Opinion – In defence of Chetan Bhagat

Not really though.

Yesterday, I was at Full Circle Bookstore in N Block, Greater Kailash 1. It is a nice bookshop where you can sit and browse through sections. Usually there are one or two customers in the shop quietly going through the books. I picked up a couple of books but then realized that a bookshop doesn’t usually offer discounts and I would probably get those books at half price on Amazon. Contributing my bit in the funeral of the bookshop, I put the books back on their shelves.

I started looking for books that I could get for Rs 150 – 200 and there were none in the literary section. Most of them were priced at 299 and the ones I liked were all upwards of Rs 699. I sat there flipping the pages of Perumal Murugan’s One Part Woman when a voice boomed in the bookshop, “Bhaiya, Half Girlfriend hai?” (Brother, do you have Half Girlfriend?)

I made a face and sucked my teeth. I turned around and saw that it was a lady with a kid. She was wearing something uncomfortable for the summers. It was flowy and had a leopard print. Now we all know that Chetan Bhagat doesn’t really write the nicest of books but the fact that a person who reads only occasionally and sparingly (I am assuming because I am judgmental) can walk in a bookshop and just ask for his title – is an achievement for the author.

You have to agree that he is doing something right. And that thing is – he writes everyday stories. Leave aside the fact that he marketed his first book through tie-ups and deals. Leave aside the fact that he hasn’t had anything consequential to say after he finished telling his life story. You have to learn from his success. His success also talks about a very fundamental problem in the country. It is a two pronged problem – 1) No one buys books anymore and 2) No one writes good fiction anymore.

When he entered the market, we had no big names in contemporary popular fiction. The huge void was where he saw his market. We had taken our kids and shoved them in the Engineering and IT industry. But no one was writing to them. We ourselves were not writing letters to them. We had just sent them to Kota for Allen Coaching Institute on a one way ticket.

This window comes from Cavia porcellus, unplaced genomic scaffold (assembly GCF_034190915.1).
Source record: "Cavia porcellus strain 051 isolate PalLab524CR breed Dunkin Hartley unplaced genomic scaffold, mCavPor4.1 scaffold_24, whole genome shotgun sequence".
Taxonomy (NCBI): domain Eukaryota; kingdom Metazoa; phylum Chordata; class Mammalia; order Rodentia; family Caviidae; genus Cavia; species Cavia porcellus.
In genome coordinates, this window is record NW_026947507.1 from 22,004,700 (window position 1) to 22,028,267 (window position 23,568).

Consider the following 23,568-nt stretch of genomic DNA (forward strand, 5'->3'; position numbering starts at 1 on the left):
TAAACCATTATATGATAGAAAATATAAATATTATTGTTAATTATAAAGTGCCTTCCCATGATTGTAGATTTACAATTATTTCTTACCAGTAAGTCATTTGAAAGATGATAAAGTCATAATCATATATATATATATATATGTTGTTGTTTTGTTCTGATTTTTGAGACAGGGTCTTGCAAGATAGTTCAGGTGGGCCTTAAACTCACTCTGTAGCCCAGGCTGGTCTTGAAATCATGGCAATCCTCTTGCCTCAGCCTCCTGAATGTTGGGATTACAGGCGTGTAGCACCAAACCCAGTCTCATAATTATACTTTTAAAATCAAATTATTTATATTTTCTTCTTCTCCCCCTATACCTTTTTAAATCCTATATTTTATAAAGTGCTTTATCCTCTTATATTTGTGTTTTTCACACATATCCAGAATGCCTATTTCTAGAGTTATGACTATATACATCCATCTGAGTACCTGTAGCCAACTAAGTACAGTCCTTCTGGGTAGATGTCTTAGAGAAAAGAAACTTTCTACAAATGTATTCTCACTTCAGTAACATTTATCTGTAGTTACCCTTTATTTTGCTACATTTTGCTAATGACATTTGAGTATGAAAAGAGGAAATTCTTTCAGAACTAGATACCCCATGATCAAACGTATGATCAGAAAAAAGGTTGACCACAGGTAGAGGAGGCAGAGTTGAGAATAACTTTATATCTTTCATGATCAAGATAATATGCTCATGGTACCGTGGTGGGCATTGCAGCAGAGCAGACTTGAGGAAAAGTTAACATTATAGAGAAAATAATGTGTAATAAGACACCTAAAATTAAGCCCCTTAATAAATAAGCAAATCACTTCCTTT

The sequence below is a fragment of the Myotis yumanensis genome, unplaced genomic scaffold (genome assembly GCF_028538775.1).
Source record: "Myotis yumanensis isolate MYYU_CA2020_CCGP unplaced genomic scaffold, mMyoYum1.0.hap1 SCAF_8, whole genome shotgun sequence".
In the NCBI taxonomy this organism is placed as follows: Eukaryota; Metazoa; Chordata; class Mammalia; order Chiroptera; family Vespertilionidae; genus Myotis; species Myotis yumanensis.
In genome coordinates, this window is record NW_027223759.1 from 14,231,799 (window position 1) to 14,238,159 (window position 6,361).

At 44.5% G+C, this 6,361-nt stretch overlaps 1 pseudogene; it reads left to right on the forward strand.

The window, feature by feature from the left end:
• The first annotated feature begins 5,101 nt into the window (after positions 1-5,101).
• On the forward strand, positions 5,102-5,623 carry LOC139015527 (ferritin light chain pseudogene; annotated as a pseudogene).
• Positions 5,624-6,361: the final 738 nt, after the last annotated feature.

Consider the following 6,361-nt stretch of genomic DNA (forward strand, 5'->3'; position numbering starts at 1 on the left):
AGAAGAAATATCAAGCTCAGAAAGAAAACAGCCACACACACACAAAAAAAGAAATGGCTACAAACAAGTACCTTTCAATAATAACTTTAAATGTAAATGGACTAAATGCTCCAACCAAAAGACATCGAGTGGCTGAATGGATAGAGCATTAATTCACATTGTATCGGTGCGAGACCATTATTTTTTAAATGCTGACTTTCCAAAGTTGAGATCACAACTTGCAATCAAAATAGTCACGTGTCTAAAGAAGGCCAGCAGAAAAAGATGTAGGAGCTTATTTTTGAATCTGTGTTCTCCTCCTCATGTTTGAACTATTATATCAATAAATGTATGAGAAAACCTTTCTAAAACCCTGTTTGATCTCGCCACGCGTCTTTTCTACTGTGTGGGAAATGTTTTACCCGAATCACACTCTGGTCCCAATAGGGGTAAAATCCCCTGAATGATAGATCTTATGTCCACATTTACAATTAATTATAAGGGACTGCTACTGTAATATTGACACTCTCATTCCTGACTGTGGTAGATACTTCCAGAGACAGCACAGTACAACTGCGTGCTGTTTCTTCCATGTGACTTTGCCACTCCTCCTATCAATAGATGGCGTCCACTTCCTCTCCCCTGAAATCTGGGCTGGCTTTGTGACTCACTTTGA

Those were the times when Bhagat spoke to them. Now tell me what is a good book to read for a common reader of today? I know “good” is subjective. But the generation before us had R K Narayan and Ruskin Bond to grow up on. Both these authors again wrote stuff that kids of those times could identify with.

Suppose I want to read a crime fiction novel with police procedural elements, where is a good book on that? I know the pulp fiction from Surendra Mohan Pathak but he writes in Hindi – Urdu – Punjabi khichdi. Also he is an old writer. There is no one writing a crime series with the current sensibilities in mind.

Suppose I want to read a book on the middle class life today. We do have good novelists writing literary novels with quaint little stories from villages set in pre-independence India. We have novelists talking about lives of the very rich and the very poor, but who do we have to read to get a picture of a government office or an upper-middle class living room? I agree that a handful authors do exist who are writing stories and novels that are set in modern India but then, do they speak in a language that the country understands?

I am not putting the blame on the modern Indian writer but taking some blame away from Chetan Bhagat. He is giving us our stories. Now this addresses one part of the problem – the second part specifically.

The first part was that no one buys books anymore. Now, Bhagat’s books are priced at around Rs 70 to maximum 150. That also becomes one big selling point for the books aside from the fact that they have an inherent appeal. It is not that Indians cannot afford a Rs 500 book but we are yet to make room for books in our budgets. Torrents and illegal sites have made entertainment and knowledge sharing quite easy. It is hard to pay for something once you know you could have it for free.

A good way may be to start with 150 page novellas priced at an affordable range and then ease the reader into the reading world. It is not that the reader needs the books. It is your book that needs a reader. This is precisely what Bhagat, Noboneel Chokroborty, Ravinder Singh, Durjoy Dutta and their kind understands. Now society is in constant flux and this generation might have enjoyed their Half Girfriends and I Too Had A Love Storys but once we, maybe a decade or so later, make the switch to another kind of society, this debate will be reborn.

There will again be someone surprisingly good and cheap. And the intelligentsia would not approve of his tactics, will also refuse to learn from him. Hopefully the next Chetan Bhagat would not be judging dance reality shows. (God!) The trend will continue until we have writers who are conscious of the world we live in.

Now there is another side to this story. The other side is easier to understand in the light of the popular and trending topics on the internet these days. There is a girl named ‘Dhinchak Pooja’ who screams about her accomplishments like wearing a cap that has SWAG written over it and taking selfies ‘today’. Her screaming is labelled as rapping to insult the art form. She has garnered thousands of views and has become a sensation. So, to someone who studies Chetan Bhagat in the academic light, this is an interesting case study. This side of the coin shows that the audience will gobble up any nonsense you put out there as long as you say it often and you market it well.

There just might not be anything consequential in Chetan Bhagat and it all might just be a case of Dhinchak Pooja-itis. Stay warned. Next, I review his book and tell you why this blogpost doesn’t matter. Spoiler: His book is crap.


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